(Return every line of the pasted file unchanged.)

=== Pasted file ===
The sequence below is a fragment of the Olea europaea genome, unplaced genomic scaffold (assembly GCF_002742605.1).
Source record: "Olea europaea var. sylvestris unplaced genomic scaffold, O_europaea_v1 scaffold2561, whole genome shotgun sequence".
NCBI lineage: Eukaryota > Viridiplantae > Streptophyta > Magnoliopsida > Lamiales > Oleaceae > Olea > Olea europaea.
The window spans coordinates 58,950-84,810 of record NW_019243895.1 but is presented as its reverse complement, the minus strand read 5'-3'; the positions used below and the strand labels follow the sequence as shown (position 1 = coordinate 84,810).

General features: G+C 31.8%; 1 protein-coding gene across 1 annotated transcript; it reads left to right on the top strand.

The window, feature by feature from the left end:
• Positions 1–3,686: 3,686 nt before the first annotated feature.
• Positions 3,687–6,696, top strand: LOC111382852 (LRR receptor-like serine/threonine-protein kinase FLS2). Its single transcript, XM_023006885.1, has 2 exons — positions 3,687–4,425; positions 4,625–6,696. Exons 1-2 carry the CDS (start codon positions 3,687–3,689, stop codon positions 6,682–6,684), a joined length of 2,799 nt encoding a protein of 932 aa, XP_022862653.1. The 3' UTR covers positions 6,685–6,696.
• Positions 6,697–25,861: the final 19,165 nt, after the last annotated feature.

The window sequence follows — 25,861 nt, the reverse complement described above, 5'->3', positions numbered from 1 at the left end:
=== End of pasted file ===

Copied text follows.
The sequence below is a fragment of the Olea europaea genome, unplaced genomic scaffold (assembly GCF_002742605.1).
Source record: "Olea europaea var. sylvestris unplaced genomic scaffold, O_europaea_v1 scaffold2561, whole genome shotgun sequence".
NCBI lineage: Eukaryota > Viridiplantae > Streptophyta > Magnoliopsida > Lamiales > Oleaceae > Olea > Olea europaea.
The window spans coordinates 58,950-84,810 of record NW_019243895.1 but is presented as its reverse complement, the minus strand read 5'-3'; the positions used below and the strand labels follow the sequence as shown (position 1 = coordinate 84,810).

General features: G+C 31.8%; 1 protein-coding gene across 1 annotated transcript; it reads left to right on the top strand.

The window, feature by feature from the left end:
• Positions 1–3,686: 3,686 nt before the first annotated feature.
• Positions 3,687–6,696, top strand: LOC111382852 (LRR receptor-like serine/threonine-protein kinase FLS2). Its single transcript, XM_023006885.1, has 2 exons — positions 3,687–4,425; positions 4,625–6,696. Exons 1-2 carry the CDS (start codon positions 3,687–3,689, stop codon positions 6,682–6,684), a joined length of 2,799 nt encoding a protein of 932 aa, XP_022862653.1. The 3' UTR covers positions 6,685–6,696.
• Positions 6,697–25,861: the final 19,165 nt, after the last annotated feature.

The window sequence follows — 25,861 nt, the reverse complement described above, 5'->3', positions numbered from 1 at the left end: